7 Secrets to Making Friends with Dutch Women

4 October 2013

 

Disclaimer: Written with a partial knipoog (wink)

 

Ahh, Dutch women. We all know that Dutch women don’t get depressed. They also have the happiest kids in the world. Who wouldn’t want to be friends with these tall gorgeous happy blonde beauties with flawless biking skills?

A common complaint among fellow expats is how difficult it is for them to actually make friends with Dutch people. Expat forums are filled with questions and concerns on just how to infiltrate the local Dutch circles. Sometimes expat women spend their entire stay in the Netherlands not having any real Dutch female friends.

Being a seasoned expat for the past 6 years now, I’ve gained some valuable insight on how to establish real, genuine friendships with these wonderful women. I’ve also learned a thing ( or two or more) actually about how not to make friends with them. Some of the mistakes I made are long-lasting and quite irreparable.

However, pure luck and a lot of practice has allowed me to forge genuine friendships with these wonderful women. They’ve welcomed me into their country, their homes and into their hearts. My Dutch girl friends even flew all the way to my wedding in San Francisco to celebrate my special day. An invitation to a Dutch bachelorette party and a wedding invitation that includes dinner are signs of a true friendship with a Dutchie.

I’d love to impart my wisdom on other fellow expats on how to make Dutch female friends. I guarantee that it will make your stay in the Netherlands no matter how short, or long a worthwhile experience.

Here are my 7 fool-proof (Dutch approved) tips on making Dutch female friends:

dutch women(We were in Ghent celebrating a friend’s bachelorette party. It also coincided with Ghent Day and we had to pretend that we were Belgians. Dutchies were historically not welcomed on that special day.)

1. Doe maar gewoon, hoor!
Just be “normal“. Being cool, calm, and collected goes a long way with making a good first impression among Dutch women. American enthusiasm should be casually put away until you become better friends.

2. Learn the Dutch language
We’re in their country and no matter how obscure Dutch is, making a concerted effort to learn the lingua franca of the Netherlands demonstrates your seriousness of acclimating to the country. You can always make the excuse that everyone speaks English so why bother. However, making an effort to learn their language will be considered endearing and thoughtful to a potential new Dutch friend.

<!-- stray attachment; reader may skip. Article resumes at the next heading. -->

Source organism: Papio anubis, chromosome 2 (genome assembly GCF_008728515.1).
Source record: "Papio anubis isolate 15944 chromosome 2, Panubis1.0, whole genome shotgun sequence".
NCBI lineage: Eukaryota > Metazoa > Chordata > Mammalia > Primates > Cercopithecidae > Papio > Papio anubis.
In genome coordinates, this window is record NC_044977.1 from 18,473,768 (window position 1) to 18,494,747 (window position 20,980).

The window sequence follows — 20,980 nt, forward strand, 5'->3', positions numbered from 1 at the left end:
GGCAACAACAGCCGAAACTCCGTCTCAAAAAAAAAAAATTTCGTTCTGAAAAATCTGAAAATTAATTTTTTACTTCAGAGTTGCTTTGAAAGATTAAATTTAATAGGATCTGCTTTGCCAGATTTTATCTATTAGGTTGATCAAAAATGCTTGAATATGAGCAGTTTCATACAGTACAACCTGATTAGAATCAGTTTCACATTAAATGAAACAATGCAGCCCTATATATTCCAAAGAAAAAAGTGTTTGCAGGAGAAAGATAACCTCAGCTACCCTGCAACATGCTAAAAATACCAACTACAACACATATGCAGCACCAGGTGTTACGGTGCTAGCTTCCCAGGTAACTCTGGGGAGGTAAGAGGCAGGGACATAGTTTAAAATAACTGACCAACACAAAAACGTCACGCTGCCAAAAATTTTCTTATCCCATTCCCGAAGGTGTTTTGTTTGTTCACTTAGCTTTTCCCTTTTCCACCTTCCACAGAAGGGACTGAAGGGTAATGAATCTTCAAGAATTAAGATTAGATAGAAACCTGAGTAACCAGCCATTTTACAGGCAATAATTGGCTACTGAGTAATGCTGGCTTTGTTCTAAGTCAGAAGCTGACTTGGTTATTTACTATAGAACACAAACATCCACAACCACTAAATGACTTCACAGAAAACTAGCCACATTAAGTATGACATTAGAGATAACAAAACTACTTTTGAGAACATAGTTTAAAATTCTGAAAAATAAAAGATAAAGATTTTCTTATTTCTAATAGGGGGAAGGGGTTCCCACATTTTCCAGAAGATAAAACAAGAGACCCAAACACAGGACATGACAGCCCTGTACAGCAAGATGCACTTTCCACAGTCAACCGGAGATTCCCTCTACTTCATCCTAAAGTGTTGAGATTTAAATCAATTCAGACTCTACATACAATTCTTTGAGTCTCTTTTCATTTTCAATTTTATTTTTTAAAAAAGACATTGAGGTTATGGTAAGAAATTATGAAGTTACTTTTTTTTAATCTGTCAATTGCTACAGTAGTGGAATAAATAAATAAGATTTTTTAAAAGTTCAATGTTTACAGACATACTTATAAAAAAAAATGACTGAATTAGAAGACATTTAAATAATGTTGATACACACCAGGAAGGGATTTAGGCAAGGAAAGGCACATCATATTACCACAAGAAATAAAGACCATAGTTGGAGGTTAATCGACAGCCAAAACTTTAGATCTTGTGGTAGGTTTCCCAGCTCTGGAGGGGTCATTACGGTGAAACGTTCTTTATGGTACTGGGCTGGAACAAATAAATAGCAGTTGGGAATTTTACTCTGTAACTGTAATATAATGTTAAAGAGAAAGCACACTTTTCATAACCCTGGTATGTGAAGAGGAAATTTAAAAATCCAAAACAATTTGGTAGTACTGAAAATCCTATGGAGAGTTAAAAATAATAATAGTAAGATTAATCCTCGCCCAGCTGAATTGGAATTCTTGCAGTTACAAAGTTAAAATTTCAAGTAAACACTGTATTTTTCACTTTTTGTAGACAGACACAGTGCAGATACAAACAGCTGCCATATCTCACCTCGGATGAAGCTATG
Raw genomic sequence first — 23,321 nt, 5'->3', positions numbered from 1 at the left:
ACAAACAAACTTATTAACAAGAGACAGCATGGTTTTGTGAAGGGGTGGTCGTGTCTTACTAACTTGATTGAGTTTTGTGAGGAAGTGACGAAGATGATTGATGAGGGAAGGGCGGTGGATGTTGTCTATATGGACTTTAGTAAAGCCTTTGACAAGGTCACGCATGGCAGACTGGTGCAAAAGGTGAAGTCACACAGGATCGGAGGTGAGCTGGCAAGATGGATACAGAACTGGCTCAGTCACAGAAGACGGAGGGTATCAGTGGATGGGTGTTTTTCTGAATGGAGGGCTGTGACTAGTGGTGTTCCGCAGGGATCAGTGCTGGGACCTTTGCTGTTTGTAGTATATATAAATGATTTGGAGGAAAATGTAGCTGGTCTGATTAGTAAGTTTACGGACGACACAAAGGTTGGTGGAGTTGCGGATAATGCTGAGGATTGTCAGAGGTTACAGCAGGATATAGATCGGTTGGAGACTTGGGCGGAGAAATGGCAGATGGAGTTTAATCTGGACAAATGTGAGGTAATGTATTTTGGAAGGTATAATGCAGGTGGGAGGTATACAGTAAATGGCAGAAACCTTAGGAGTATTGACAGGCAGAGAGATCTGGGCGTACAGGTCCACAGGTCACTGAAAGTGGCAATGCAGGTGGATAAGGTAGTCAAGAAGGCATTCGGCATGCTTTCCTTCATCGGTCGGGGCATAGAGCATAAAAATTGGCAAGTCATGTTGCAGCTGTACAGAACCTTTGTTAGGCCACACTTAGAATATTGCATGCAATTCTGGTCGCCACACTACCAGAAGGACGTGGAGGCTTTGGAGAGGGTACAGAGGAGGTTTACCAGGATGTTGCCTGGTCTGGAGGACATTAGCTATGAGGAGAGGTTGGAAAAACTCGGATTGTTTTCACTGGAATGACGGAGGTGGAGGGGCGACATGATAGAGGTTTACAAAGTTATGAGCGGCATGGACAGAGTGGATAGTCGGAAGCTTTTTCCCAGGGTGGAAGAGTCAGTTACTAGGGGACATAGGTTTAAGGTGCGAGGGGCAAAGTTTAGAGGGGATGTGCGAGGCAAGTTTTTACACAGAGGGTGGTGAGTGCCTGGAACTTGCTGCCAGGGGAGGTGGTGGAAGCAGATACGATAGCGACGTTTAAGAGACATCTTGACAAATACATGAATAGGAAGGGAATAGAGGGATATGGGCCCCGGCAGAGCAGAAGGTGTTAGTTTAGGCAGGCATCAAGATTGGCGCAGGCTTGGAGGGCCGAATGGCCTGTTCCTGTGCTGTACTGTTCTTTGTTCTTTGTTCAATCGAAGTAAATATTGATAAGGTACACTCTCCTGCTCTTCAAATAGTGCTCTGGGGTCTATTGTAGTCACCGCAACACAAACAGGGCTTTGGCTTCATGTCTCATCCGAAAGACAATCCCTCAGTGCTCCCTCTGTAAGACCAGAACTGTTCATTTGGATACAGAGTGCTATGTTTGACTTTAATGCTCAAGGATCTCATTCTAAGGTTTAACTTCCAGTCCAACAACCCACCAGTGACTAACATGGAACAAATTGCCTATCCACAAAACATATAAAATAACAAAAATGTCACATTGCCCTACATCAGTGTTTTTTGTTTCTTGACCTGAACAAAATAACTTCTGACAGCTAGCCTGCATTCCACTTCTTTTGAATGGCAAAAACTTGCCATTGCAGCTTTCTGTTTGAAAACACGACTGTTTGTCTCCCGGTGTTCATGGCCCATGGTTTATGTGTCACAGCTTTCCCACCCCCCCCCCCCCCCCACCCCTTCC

Dutch can be a challenging language to learn, especially since the Dutch are notorious for switching to English to speed up the flow of the conversation, or to practice/show-off their English skills. Be stern. Throw in the words gezellig and lekker for good measure.

3. Develop Ninja Agenda Skills
If a potential new Dutch friend suggests to meet up for coffee, lunch or dinner date, pretend that you are busy for the next month or so. This will give you coolness points. Having an impeccable, precisely planned out life is a character trait that many Dutch women pride themselves in. Look at your calendar, and pick a date that is four weeks away.

Insider tip:  Once you’re “in”, randomly calling on Thursday afternoon to meet up for last minute drinks and or/dinner can give you “gezellig” points. Some will welcome the spontaneity as a breath of fresh air.

dutch women

 4. Patience
We all know Rome wasn’t built in a day. Neither is a true genuine friendship with a Dutchie. Give them time to warm up to you and get to know you. It could take months, or even years. However, once you make a Dutch friend, you’ve more than likely made a friend for life.

Insider tip: The Dutch often are part of various circles of friends. If you can somehow crack the sanctity of the inner circle and one of them vouches for you, you are sure to have at least 10 new Dutch friends. This often happens if you fall in love with a wonderful Dutch guy who happens to also have like-minded lovely Dutch female friends.

5. Do Not Over-Share in the Beginning
American women beware. Our idea of keeping it real by divulging in our innermost secrets and insecurities upon feeling a “connection” with a potential Dutch friend can cause her to run to the nearest polder. Your “openness” may be construed as not having the ability to keep secrets. It may also freak her out by being so candid about your feelings. I learned this the hard way.

dutch women

6. Do Not Complain About The Netherlands, the Dutch Culture or the People.
A common trait of the Dutch is that they are a very vocal lot with very strong opinions that can be considered as “complaining”. You’ll get the seemingly harmless question, “What do you think of this country?”.

Let them do the complaining, politely nod your head and smile. Do not fall victim to their self-deprecating humor about their own country and their country(wo)men. If you are an expat experiencing culture shock, reconsider your readiness with making friends with the locals. I have a sneaking suspicion that it may not end well.

7. Do Not Drop by Unannounced (especially during dinner time)